When I was growing up, my dad taught me that potassium nitrate, sulphur, and charcoal made gunpowder. He told me that you could add iron to the mix to get a red flame and that acids wouldn’t eat through your test tube. Then he sent me into the basement to make whatever I wanted while he read the paper.
That was, arguably, a long time ago. All that’s changed. As this NY Times story notes, the days of making bombs (mine were unpacked and placed in toilet paper rolls, to be clear, so I wasn’t setting of pipe bombs) are long gone.
“Basically, you have to be able to eat everything in the science kit,” said Jim Becker, president of SmartLab Toys, who recalled learning the names of chemicals from his childhood chemistry set, which contained substances that have long since been banned from toys.
Instead, we must neuter the science our kids are learning and hope against hope that the guys at Mythbusters can keep our kids entertained enough to consider going into STEM subjects. Once we built rocket scientists by giving them an Estes engine and a paper tube. Now you can’t set off a model rocket anywhere in New York unless you own hundreds of acres of unspoiled fields (no one in New York does).
Kids don’t have a chance to play with dangerous things anymore. I try to change that when I can. I got my son the Bandit rubber band gun which we built on the night after Christmas. I took him outside in my parents large back yard to shoot a Red Ryder and go over gun safety. I would, if I could find it, dig out my old chemistry set so all three kids could know the joy of making red fire. I’m encouraging my daughter to dabble in electricity by giving her a Roominate. I want them to break stuff and learn how to put it back together.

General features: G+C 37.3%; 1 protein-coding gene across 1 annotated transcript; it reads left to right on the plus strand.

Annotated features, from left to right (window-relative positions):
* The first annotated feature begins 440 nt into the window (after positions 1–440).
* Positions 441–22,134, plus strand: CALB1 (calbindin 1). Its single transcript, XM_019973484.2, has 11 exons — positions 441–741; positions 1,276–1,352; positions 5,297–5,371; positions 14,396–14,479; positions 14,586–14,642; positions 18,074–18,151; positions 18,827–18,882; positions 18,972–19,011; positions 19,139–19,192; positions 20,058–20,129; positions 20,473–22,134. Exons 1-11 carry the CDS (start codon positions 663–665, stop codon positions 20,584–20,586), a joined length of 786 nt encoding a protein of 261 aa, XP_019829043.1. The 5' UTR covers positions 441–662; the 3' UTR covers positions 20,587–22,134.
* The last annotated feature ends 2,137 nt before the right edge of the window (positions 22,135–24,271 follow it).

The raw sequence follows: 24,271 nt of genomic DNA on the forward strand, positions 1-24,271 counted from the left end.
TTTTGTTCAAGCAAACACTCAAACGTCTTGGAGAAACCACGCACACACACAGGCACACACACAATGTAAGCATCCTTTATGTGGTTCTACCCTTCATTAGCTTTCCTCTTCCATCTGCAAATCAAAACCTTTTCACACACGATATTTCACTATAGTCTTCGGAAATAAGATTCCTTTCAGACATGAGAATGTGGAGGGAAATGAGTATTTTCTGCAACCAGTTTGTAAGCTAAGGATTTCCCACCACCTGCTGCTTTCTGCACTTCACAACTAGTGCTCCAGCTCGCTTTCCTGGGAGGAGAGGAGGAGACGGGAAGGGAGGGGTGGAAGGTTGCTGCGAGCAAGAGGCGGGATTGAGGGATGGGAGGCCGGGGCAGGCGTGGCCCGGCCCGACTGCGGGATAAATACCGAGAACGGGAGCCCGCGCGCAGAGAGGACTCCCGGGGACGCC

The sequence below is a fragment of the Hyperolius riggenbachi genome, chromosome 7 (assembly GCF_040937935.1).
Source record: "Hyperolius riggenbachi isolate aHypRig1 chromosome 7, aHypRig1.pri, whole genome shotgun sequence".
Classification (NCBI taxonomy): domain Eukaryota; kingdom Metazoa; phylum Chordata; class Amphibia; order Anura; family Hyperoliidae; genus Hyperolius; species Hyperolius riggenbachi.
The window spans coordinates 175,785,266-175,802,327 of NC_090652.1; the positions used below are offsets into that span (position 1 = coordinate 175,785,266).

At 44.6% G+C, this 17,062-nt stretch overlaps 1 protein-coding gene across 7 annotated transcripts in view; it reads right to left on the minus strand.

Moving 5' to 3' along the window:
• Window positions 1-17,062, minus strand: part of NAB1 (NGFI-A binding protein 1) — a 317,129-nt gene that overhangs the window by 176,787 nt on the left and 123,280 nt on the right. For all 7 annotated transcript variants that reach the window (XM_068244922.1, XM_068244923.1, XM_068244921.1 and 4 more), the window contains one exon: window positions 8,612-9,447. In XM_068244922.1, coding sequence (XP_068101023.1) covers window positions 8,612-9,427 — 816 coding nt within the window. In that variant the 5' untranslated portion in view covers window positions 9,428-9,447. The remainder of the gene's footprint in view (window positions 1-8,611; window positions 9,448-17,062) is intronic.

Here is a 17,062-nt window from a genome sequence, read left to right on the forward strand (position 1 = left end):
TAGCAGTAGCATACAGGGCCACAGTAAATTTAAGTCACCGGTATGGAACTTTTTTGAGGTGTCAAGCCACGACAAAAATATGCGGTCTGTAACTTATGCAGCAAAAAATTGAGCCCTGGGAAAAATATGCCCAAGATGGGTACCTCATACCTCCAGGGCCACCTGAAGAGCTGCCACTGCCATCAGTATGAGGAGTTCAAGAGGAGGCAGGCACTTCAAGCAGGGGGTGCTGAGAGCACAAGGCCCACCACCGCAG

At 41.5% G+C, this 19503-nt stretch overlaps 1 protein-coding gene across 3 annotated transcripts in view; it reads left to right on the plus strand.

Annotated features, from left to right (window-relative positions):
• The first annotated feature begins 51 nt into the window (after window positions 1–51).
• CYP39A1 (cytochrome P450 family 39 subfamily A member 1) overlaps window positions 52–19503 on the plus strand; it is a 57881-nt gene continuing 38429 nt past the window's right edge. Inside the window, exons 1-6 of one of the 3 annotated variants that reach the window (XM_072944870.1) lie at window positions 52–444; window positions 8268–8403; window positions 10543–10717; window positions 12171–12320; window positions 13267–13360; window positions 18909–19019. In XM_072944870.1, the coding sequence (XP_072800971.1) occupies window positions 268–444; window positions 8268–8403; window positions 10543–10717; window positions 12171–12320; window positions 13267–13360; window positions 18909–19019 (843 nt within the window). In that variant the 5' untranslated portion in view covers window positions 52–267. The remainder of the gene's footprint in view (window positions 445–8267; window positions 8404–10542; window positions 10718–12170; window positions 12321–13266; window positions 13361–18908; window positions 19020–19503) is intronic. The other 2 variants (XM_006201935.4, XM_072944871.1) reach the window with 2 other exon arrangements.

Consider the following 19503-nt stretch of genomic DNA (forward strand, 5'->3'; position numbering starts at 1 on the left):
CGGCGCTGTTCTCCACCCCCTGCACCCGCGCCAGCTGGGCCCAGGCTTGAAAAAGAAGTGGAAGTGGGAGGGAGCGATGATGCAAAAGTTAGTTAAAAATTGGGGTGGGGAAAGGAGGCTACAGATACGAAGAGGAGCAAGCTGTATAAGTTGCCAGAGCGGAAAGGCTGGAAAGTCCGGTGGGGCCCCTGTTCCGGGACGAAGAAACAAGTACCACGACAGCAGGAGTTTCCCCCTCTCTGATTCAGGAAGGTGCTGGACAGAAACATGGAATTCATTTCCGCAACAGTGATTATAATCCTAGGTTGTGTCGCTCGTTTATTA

I support the right to tinker. I want my kids and yours to build the next rockets to Mars. I want them to see the world as a series of reactions and I want them to be able to measure those reactions in order to cure disease, crime, and hunger. We have a Makerbot at the house because I think that simply having a thing in the house, that the kids have it somewhere in their skulls that they can 3D-print a green plastic skull, is important.
So here’s to the banned chemistry sets and dangerous capacitors. Here’s to the code the formats the C: drive. Here’s to the sharp-edged Lego kits that let you build a robot or moon station or monster. Next year let’s get the kids potassium nitrate, charcoal, and sulphur and teach them how to use them responsibly and intelligently. Here’s to the dangerous toys.
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